From the REPL, run
Elem constructor can be used to create an element.
# E.g. using Patchwork Elem(:h1, "Hello, World!")
h1 heading element equivalent to the HTML
You can attach any DOM property (e.g.
width) that you would like the DOM node to have by passing it as a keyword argument to
# E.g. Elem(:h1, "Hello, World!", className="welcome", style=[:color => :white, :backgroundColor => :black])
This creates a
h1 with white text on a black background.
You can of course nest elements inside another
Elem(:div, [ Elem(:h1, "Hello, World!"), Elem(:p, "How are you doing today?")])
Elem objects are immutable
children(::Elem) returns the children of the element as a persistent vector
properties(::Elem) returns the dictionary of its properties. There are some infix operators defined for
& operator can set attributes
# E.g. div_with_class = Elem(:div, "This div's class can change") & [:className => "shiny"]
<< operator can append an element to the end of another.
h1_and_p = Elem(:div, Elem(:h1, "Hello, World!")) << Elem(:p, "How are you doing today?")
SVG graphics are DOM nodes too, and hence can be created in Patchwork.
Elem(:svg, Elem(:circle, cx=250, cy=250, r=100, fill="orange"), width=500, height=500)
draws a circle.
If you are using IJulia, you can use the Interact.jl's
@manipulate statement to draw a circle whose position, radius and color can be changed:
using Interact, Patchwork @manipulate for r=1:100, cx = 1:500, cy=1:400, color=["orange", "green", "blue"] Elem(:svg, Elem(:circle, cx=cx, cy=cy, r=r, fill=color), width=500, height=500) end
diff function computes the difference between two elements.
# E.g. patch = diff(left::Elem, right::Elem)
Returns a "patch". A patch is a
Dict which maps node indices to a list of patches on that node. The node index is a number representing the position of the node in a depth-first ordering starting at the root node (here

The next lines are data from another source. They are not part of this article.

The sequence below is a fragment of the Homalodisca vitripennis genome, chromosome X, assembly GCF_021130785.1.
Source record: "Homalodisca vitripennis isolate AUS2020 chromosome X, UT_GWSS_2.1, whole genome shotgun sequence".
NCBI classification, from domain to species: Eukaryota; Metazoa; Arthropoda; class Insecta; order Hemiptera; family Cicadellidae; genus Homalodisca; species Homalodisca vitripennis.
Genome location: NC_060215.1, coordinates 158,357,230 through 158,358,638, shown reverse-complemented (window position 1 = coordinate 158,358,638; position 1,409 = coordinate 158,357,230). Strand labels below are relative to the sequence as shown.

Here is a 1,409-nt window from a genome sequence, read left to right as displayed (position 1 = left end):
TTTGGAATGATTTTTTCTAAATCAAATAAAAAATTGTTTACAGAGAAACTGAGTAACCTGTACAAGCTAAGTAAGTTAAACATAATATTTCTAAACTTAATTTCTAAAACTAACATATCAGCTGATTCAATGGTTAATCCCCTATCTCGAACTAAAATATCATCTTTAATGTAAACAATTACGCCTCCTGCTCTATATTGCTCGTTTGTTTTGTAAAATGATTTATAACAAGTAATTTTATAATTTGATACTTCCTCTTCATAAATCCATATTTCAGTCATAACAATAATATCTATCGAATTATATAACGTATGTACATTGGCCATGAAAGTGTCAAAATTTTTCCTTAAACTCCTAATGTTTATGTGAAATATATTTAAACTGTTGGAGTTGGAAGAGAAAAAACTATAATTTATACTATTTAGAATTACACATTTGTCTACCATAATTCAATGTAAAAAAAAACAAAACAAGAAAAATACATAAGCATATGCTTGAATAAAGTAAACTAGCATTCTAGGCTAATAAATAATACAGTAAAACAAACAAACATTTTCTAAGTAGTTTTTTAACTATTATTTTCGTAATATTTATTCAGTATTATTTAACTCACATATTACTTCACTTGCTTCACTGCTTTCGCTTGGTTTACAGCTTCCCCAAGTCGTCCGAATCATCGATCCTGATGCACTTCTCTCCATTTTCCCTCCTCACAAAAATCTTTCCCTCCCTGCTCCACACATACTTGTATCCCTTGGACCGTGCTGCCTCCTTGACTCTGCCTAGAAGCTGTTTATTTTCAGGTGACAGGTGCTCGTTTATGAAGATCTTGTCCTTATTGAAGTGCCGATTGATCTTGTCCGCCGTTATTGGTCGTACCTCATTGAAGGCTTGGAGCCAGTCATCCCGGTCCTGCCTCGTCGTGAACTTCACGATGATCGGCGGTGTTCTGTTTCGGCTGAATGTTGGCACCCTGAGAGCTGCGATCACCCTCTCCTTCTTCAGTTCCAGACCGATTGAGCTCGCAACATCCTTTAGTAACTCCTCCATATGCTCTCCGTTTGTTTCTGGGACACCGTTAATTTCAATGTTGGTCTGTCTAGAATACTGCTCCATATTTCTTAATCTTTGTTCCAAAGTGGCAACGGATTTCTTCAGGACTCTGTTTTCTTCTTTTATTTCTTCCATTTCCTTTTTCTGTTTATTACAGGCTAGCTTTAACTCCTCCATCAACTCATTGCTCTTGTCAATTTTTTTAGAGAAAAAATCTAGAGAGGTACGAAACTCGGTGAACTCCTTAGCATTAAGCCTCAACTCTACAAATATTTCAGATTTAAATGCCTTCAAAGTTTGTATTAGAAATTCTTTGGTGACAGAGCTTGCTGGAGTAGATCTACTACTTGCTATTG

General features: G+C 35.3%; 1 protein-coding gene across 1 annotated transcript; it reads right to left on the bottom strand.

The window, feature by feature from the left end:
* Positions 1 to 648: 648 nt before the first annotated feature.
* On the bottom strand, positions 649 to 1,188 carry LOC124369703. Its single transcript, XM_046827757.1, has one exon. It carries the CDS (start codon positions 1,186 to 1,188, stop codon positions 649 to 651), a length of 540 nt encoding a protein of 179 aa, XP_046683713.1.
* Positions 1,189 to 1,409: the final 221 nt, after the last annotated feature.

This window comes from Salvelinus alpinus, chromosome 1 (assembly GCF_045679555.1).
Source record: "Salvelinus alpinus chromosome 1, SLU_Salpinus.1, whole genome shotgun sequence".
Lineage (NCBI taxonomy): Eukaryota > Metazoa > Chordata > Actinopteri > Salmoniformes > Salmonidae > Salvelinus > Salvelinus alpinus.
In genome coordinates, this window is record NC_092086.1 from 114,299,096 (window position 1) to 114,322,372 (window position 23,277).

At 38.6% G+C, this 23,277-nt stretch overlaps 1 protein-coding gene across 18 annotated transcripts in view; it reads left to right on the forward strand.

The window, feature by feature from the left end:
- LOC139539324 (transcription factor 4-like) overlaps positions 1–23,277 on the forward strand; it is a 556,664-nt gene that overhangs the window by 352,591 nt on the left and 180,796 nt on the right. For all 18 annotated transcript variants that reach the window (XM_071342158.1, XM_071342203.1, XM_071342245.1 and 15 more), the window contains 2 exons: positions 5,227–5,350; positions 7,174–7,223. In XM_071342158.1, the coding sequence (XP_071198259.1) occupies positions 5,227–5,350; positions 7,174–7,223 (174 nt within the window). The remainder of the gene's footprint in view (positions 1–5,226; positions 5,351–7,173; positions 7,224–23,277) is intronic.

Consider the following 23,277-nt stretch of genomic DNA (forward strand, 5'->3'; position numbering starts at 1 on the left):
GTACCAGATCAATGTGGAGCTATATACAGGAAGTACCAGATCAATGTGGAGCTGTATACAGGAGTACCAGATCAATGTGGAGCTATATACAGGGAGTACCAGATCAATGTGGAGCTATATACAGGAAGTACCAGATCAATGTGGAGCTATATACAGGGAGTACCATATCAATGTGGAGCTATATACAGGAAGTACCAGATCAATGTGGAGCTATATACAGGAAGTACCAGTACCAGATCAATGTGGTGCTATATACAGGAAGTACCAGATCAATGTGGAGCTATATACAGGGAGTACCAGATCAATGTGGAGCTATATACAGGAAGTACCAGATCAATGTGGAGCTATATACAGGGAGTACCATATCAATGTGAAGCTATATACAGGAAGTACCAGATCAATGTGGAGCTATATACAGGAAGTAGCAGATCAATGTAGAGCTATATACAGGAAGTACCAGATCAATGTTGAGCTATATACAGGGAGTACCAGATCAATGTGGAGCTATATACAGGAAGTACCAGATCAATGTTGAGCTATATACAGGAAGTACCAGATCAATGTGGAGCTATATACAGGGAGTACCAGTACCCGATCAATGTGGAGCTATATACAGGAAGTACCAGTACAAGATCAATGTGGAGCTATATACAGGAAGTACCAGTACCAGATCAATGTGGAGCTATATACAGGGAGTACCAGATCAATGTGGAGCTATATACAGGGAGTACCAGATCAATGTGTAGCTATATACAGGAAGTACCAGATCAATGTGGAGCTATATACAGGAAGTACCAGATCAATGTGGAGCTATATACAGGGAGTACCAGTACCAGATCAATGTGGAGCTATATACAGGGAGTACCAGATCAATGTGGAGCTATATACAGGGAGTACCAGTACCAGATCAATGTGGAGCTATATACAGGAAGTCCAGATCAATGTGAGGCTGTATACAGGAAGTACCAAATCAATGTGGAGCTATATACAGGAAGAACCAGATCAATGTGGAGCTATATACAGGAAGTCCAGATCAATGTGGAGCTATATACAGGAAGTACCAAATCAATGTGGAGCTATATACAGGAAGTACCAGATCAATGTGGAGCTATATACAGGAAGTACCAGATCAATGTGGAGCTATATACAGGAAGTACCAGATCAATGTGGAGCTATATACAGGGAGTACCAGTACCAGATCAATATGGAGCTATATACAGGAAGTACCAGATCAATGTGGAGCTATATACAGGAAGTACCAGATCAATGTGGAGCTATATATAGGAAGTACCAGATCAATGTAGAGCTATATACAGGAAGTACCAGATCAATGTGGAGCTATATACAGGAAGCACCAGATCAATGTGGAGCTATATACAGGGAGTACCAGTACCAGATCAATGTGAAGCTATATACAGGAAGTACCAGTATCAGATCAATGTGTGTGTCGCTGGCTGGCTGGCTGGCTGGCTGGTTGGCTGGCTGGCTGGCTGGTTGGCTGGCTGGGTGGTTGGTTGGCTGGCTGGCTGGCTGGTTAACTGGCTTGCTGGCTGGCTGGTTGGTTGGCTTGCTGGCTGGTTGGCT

left), whose index is 0.
Elems are based on immutable datastructures.
<< operations return new
Elems, which may share structure with the operands. The more structure two nodes share, the faster the diffing.
For example, if you have a big
averybigelem, the running time of the following diff call
diff(averybigelem, averybigelem & [:className => "shiny"])
will not depend on the size and complexity of
averybigelem because diffing gets short-circuited since
left.children === right.children. It will probably be helpful to keep this in mind while building something with Patchwork.
runtime/build.js that needs to be included into a page where you would like to display Patchwork nodes.
This is automatically done for you if you are using Patchwork from IJulia.
Patchwork defines the
At a lower level, the runtime exposes the
window.Patchwork object, which can be used to render nodes from their JSON representations and also apply patches.
// E.g. node = new Patchwork.Node(mountId, elemJSON)
this renders the node represented by
elemJSON and appends it to a DOM element with id
Patchwork.Node instances have an
applyPatch method which can be used to patch the node.
// E.g. node.applyPatch(patchJSON)
With Compose and Gadfly
If Patchwork is installed, interactive plots or Compose graphics automatically use Patchwork to efficiently render them into SVG Virtual DOM. Any updates to the plot get turned into patches, sent over to the browser and applied to the plot.
Usage in IJulia
When you load Patchwork in IJulia, the runtime is setup automatically for you. If the result of executing a cell is an
Elem object, it gets rendered in the cell's output area.
display(::Elem) will work too.
You will need a recent
To build the JS files run the following from
npm install . npm install -g browserify npm install -g uglifyjs make